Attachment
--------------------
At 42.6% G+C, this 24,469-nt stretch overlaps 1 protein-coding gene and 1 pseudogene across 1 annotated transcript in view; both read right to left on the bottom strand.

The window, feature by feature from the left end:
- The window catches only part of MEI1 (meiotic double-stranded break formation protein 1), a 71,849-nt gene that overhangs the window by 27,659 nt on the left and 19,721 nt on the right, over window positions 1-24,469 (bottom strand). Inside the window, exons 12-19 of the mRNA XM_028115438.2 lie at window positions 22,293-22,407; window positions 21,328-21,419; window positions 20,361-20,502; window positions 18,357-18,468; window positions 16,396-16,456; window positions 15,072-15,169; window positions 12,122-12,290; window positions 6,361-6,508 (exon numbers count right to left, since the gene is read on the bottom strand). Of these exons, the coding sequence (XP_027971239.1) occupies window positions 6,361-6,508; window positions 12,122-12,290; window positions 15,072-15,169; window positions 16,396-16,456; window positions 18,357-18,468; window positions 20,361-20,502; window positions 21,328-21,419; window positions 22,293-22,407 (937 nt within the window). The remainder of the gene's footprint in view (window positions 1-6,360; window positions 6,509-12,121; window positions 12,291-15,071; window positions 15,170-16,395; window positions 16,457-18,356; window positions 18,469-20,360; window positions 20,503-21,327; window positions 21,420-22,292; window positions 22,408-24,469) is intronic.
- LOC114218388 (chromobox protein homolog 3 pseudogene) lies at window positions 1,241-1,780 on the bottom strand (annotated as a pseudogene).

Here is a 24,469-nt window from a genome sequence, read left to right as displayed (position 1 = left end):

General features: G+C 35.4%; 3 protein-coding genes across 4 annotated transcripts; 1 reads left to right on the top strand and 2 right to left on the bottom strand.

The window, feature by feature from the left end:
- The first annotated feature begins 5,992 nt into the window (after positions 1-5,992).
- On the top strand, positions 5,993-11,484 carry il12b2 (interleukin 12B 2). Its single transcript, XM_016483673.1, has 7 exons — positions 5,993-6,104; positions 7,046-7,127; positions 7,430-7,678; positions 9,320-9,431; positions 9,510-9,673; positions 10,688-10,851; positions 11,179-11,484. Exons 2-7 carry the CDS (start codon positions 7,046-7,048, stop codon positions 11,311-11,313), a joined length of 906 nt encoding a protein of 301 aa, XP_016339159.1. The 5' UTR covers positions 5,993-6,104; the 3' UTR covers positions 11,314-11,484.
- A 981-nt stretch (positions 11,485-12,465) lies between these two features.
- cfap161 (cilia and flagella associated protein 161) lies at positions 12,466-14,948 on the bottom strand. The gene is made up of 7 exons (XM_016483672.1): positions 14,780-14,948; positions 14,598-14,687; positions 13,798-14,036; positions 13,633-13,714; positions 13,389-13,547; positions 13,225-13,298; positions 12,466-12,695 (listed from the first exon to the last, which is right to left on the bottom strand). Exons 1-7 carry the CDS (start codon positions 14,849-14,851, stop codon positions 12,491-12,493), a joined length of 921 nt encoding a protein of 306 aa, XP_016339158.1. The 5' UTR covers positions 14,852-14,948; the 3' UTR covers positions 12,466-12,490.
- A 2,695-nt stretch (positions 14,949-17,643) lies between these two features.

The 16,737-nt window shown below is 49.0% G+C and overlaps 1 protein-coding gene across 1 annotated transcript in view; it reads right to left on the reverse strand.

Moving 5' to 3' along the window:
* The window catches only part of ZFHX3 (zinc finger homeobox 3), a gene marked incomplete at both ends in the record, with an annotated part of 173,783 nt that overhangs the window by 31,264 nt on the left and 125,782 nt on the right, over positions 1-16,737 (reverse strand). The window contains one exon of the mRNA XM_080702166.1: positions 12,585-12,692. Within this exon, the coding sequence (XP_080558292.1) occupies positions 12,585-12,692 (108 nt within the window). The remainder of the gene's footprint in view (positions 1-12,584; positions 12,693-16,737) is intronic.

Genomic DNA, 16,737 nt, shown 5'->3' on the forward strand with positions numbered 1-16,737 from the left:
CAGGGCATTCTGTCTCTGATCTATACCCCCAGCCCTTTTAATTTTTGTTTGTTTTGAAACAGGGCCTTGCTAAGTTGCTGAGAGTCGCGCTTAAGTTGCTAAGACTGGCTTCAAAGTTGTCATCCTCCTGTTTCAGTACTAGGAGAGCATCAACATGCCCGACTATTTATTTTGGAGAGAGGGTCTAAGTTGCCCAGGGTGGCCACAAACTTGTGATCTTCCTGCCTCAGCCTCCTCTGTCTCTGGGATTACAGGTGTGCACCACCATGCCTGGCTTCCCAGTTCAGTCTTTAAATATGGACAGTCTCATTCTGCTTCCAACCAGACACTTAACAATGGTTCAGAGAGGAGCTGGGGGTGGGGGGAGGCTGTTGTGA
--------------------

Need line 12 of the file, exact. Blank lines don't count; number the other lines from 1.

- A 2,695-nt stretch (positions 14,949-17,643) lies between these two features.